This means that the values are different, even though they are actually the same URL. One method is to add the domain name to all of the values from the analytics data but a quicker method is simply to remove the domain name from the master spreadsheet.
In this example, you are finding the domain name and replacing it with nothing. That looks like this:
This means that all of your data is consistent an it took all of 10 seconds to do!
Other common application examples include:
- Replacing http with https
- Removing brand name from meta titles to be able to use the subject on its own
- Creating site structures by adding categories to URLs
- Replacing a commonly misspelled word in meta descriptions
- Fixing slightly incorrect results from a previous formula (if you forgot to add a space after full stops when merging columns, simply find “.” and replace with “. “)
- Removing unnecessary HTML if pages have been copied & pasted from Word (import to a text editor and get rid of stylings brought over from elsewhere)
The applications are endless and it should be a feature you go to without thinking about it. I can’t imagine working with data without the help of Find and Replace, it would take forever to conduct simple, menial tasks!If you are
3. Combine Text Values
This one is great for creating content en-masse. Whether that be formulating meta titles, meta descriptions or even entire page content. This formula will allow you to do that very efficiently.
Say you want to create a new value based on the combined information from a range of different columns, for a sheet of any more than 10 rows it would take forever to write it out manually. And it would take a lifetime to do it for sites with thousands of pages!
When Would You Need To Combine Text Values?
I find this one to be most common for e-commerce websites that have tens of thousands of products. Of course, in an ideal world every single product would have finely crafted unique text, but for the time vs outcomes doesn’t make any logical sense to do it this way.
Essentially, combining text values is useful for creating large amounts of formulaic content en-masse.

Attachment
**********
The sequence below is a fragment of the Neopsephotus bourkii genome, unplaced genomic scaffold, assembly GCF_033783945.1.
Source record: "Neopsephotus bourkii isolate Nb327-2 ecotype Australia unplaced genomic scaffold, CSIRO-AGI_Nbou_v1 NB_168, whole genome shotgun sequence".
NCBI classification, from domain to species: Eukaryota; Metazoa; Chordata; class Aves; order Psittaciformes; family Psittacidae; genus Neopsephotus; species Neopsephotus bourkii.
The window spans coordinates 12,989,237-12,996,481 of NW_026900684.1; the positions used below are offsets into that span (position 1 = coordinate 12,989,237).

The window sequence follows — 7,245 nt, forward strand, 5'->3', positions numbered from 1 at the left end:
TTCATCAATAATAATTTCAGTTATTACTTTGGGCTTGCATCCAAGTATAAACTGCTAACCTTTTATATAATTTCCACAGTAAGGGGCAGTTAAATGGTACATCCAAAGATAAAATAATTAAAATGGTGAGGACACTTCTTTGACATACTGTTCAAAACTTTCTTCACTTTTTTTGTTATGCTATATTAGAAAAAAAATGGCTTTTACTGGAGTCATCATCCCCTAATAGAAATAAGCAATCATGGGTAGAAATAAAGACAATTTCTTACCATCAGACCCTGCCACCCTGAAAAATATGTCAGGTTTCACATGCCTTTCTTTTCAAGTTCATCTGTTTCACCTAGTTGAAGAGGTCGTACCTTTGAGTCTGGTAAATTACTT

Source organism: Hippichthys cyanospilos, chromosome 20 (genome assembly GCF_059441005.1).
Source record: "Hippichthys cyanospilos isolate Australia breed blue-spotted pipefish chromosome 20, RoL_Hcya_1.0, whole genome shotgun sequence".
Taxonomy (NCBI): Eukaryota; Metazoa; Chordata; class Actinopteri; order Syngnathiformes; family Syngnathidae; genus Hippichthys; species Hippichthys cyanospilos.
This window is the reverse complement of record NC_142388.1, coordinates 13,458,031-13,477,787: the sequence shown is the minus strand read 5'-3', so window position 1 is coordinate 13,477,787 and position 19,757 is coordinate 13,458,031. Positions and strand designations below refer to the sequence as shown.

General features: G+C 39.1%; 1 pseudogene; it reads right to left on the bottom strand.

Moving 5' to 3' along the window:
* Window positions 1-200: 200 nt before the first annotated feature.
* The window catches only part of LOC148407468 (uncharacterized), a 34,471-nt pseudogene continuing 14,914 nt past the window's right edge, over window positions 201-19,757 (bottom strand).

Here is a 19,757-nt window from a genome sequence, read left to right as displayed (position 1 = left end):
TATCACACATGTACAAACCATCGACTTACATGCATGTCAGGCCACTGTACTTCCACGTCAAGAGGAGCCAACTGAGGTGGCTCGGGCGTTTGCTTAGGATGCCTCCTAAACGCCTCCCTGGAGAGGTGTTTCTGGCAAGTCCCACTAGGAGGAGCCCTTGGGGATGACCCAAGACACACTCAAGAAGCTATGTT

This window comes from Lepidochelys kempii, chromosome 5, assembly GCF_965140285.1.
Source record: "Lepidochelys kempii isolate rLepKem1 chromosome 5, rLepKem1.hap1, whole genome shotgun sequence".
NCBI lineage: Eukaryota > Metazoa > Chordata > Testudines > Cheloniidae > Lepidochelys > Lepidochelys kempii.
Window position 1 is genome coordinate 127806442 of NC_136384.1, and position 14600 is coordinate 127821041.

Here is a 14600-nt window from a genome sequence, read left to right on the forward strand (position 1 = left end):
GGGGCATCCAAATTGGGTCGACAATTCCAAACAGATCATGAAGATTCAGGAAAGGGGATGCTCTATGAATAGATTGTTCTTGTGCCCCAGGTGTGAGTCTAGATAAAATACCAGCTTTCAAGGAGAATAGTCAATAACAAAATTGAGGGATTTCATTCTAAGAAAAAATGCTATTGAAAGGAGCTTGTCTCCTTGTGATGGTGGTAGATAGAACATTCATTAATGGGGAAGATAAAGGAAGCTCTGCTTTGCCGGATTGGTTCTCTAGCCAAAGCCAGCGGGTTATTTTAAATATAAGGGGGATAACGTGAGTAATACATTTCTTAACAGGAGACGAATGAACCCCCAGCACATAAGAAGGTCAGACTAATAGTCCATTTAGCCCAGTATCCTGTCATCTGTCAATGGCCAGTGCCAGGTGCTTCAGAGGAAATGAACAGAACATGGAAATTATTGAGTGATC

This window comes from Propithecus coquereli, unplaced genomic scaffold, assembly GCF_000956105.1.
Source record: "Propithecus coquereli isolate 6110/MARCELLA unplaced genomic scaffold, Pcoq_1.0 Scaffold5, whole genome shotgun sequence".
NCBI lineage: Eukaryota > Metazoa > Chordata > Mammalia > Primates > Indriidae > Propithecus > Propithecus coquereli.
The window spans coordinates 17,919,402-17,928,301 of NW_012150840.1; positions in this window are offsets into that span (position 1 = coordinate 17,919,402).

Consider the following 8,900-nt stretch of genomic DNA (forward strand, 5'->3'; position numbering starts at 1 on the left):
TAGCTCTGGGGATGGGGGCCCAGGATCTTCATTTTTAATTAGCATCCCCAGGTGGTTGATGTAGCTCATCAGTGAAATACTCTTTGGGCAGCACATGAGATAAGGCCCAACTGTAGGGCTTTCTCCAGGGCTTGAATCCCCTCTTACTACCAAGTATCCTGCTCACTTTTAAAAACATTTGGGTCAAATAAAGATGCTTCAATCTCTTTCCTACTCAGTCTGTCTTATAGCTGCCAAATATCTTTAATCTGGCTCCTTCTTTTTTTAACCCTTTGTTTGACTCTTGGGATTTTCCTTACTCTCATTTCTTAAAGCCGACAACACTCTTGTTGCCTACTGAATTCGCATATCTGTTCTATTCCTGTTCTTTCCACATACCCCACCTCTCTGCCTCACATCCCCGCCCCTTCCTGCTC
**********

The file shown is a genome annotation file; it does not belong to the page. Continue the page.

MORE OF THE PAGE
Multiple text values can be combined using a formula that looks like this:
=(“insert text”&CELL&”insert text”&CELL)
Here’s how that might look for e-commerce meta descriptions:
The end result will then look like this:
Of course, this is just an example to illustrate my point, meta descriptions need to be much longer than this and the wording isn’t exactly enticing – but you get the point.
I use this one all of the time and sometimes my formulas become so long and complex that it allows me to create super bespoke content in no time at all.
If you have lots more details you can use then you can craft really strong, tailored content en-masse. For example, you might also have product price, product dimensions, product colour, product category, or any number of unique pieces of information to make the text unique.
Another good application is to use this formula to create HTML en-masse such as generating links.
For example, if I want to create an HTML sitemap of hundreds of pages, I can create a formula to insert the URL and page name into the “a href” tag which can then be easily pasted into HTML editor of a page.
Whilst this is a real time-saver, it does get pretty complicated because the tag includes speech marks and so does the formula, meaning it looks a little like this:
These applications take a little trial and error but the result is that you don’t have to do everything manually.
4. Split Text To Columns Function